Paddington is the cinematic equivalent of a heated blanket, a warm and cozy flick that just wraps around you in the best possible way. Ben Whishaw stars in Paul King’s 2014 live-action comedy as the eponymous Peruvian bear cub with a love of a marmalade who stows aboard a boat to London in search for a new home. Taken in by the Brown family, Paddington embarks on a series of misadventures in search of a mysterious explorer that inadvertently places him in the crosshairs of a dastardly taxidermist (Nicole Kidman) and a neighborhood curmudgeon (Peter Capaldi). You want a feel-good family comedy with loads of laughs? This is your movie. —Toussaint Egan
Sorry to Bother You
Boots Riley’s 2018 directorial debut Sorry to Bother You has it all: incisive class politics, a potent example of the pernicious nature of “code-switching,” the commodification of identity in the workplace, elaborate earring designs, horse people (aka “Equisapiens”), et cetera. That it manages to wrangle all these pieces together into one of the most hilarious, offbeat, and bizarrely original comedies to come out in the 2010s is no small task. If you haven’t seen Sorry to Bother You yet, you absolutely have to give this one a shot. —TE
The Unauthorized Bash Brothers Experience
A somewhat forgotten Lonely Island project from 2019, this straight-to-Netflix Lemonade parody was a delightful surprise when it first arrived, and holds up as a silly and entertaining musical romp. Following Oakland A’s teammates Jose Canseco and Mark McGwire as they mash a metric ton of home runs in the 1980s, the movie features an ensemble cast that includes Maya Rudolph, Jenny Slate, and Sterling K. Brown in addition to Akiva Schaffer and Andy Samberg as the Bash Brothers themselves. —PV
The 2016 comedy Hail, Caesar! is another sterling work of gut-busting genre pastiche courtesy of the Coen brothers. The story follows Eddie Mannix (Josh Brolin), a Hollywood fixer tasked with tracking down an errant movie star (George Clooney) kidnapped by a secretive group of Communist screenwriters. But you’re not here for all that; you’re here to see Alden Ehrenreich as actor Hobie Doyle flub his lines in a comedy of manners, and Channing Tatum playing a tap-dancing sailor in an infectiously catchy musical number that could put La La Land to shame. —TE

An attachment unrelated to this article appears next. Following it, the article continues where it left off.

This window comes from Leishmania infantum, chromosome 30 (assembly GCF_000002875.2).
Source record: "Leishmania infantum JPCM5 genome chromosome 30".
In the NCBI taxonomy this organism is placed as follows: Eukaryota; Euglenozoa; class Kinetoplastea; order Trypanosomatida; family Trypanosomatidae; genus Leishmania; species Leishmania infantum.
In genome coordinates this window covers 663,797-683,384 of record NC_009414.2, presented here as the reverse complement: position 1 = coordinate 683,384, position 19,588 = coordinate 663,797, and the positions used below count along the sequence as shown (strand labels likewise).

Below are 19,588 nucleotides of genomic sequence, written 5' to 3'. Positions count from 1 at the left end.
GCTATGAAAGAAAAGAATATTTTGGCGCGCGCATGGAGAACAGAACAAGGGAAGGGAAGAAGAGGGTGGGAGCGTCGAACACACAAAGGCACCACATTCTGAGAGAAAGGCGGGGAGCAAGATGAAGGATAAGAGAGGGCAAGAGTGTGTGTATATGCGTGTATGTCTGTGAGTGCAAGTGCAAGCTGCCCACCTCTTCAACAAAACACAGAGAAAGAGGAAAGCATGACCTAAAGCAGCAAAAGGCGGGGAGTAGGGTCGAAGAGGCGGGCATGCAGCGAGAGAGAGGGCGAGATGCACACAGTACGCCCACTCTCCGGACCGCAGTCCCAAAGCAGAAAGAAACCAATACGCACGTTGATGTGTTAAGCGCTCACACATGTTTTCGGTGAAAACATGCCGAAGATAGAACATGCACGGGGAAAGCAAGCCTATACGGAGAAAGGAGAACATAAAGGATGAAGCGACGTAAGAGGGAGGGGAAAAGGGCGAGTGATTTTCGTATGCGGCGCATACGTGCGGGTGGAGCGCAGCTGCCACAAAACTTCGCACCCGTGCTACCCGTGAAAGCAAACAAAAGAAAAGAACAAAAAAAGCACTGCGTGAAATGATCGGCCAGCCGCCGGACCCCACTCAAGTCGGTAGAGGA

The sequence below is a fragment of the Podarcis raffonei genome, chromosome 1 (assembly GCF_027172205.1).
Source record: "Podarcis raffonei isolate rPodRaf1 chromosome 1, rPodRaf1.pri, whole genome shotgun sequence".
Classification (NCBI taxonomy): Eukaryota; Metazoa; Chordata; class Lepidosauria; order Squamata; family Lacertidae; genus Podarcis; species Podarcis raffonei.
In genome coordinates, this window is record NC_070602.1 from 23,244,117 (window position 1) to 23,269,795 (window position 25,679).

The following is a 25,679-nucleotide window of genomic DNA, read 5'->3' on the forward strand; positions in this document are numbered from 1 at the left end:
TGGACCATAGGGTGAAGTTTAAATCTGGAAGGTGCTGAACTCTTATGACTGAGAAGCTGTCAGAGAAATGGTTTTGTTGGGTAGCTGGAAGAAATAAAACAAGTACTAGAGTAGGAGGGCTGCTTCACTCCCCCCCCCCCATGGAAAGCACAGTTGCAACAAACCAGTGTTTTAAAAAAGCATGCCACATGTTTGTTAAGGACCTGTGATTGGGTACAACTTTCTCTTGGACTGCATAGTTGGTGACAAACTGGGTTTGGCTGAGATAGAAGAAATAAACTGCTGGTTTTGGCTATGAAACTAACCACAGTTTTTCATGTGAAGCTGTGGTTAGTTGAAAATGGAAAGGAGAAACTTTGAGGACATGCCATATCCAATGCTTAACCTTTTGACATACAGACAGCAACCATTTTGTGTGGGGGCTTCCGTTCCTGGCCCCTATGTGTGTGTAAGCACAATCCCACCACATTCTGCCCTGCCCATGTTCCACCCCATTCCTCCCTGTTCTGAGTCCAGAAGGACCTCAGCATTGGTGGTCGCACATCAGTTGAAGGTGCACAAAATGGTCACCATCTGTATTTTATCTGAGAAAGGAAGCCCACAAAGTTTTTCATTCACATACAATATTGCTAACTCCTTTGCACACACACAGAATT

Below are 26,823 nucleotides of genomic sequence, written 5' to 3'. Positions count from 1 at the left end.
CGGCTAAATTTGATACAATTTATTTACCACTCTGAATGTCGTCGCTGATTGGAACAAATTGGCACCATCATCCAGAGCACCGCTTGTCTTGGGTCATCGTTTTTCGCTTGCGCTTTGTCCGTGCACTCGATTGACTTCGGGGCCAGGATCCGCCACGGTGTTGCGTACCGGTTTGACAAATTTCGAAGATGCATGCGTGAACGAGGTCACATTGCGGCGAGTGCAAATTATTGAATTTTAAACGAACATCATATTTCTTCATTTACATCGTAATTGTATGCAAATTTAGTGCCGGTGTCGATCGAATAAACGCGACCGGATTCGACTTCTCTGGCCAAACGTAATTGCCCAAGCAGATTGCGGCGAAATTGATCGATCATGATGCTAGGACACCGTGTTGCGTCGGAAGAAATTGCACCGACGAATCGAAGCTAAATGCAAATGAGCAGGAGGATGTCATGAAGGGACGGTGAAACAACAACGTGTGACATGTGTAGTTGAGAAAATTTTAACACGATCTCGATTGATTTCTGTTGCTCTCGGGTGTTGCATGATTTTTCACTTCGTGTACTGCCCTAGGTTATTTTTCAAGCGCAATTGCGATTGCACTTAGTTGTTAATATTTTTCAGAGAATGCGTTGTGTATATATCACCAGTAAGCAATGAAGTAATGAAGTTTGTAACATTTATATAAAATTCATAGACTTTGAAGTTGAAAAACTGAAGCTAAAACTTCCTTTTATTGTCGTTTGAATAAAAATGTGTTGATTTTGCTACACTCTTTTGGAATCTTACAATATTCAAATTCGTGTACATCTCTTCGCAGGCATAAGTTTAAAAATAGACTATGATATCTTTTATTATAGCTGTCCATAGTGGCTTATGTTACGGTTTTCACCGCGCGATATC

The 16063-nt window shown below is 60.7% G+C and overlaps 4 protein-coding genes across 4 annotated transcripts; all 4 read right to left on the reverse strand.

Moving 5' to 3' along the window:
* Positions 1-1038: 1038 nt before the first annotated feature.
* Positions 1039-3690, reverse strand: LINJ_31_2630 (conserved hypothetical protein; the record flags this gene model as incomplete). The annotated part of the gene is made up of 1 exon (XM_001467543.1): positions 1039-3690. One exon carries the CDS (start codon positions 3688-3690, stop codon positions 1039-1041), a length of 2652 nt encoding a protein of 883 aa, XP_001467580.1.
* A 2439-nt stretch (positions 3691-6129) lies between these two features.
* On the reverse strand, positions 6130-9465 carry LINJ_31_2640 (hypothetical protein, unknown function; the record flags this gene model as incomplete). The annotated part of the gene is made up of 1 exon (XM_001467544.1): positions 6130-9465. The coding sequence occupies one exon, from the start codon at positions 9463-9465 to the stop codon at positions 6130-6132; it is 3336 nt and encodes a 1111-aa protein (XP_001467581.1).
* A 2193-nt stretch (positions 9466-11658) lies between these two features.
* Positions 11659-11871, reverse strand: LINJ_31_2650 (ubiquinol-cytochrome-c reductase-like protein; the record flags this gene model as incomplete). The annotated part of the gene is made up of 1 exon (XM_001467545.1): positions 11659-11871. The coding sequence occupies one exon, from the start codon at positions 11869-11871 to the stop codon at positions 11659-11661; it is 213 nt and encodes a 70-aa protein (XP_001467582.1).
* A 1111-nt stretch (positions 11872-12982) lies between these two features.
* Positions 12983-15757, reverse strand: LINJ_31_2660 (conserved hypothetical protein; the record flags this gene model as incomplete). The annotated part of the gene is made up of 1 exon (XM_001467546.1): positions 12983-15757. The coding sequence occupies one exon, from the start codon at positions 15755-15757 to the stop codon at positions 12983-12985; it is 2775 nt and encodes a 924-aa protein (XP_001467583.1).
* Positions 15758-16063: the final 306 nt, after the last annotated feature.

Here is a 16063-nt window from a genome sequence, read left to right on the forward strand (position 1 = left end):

The Ballad of Buster Scruggs
Back-to-back Coen brothers picks here, but it’s hard to go wrong with their movies. This 2018 anthology is consistently funny, frequently moving, and prominently features Tim Blake Nelson. What’s not to love? —PV
From our 2018 review:
The Ballad of Buster Scruggs plays like the ultimate acceptance of this repetitive process, providing some of the most side-splitting laughs of the year at the cost of human lives (albeit fictional ones), even as we’re made to question this long-standing narrative paradigm. Moments of entertainment between the dread — nuggets of gold, much as Tom Waits’ prospector finds, while putting humanity’s worst foot forward — make The Ballad of Buster Scruggs one of their funniest yet hauntingly pessimistic films in years, asking whether questions about how or why we exist can have answers at all.
The Meyerowitz Stories
Noah Baumbach is well known for his particular form of dramedy, with Frances Ha as a standout example. Frances Ha is no longer streaming on Netflix, but the heartfelt and underseen Meyerowitz Stories is.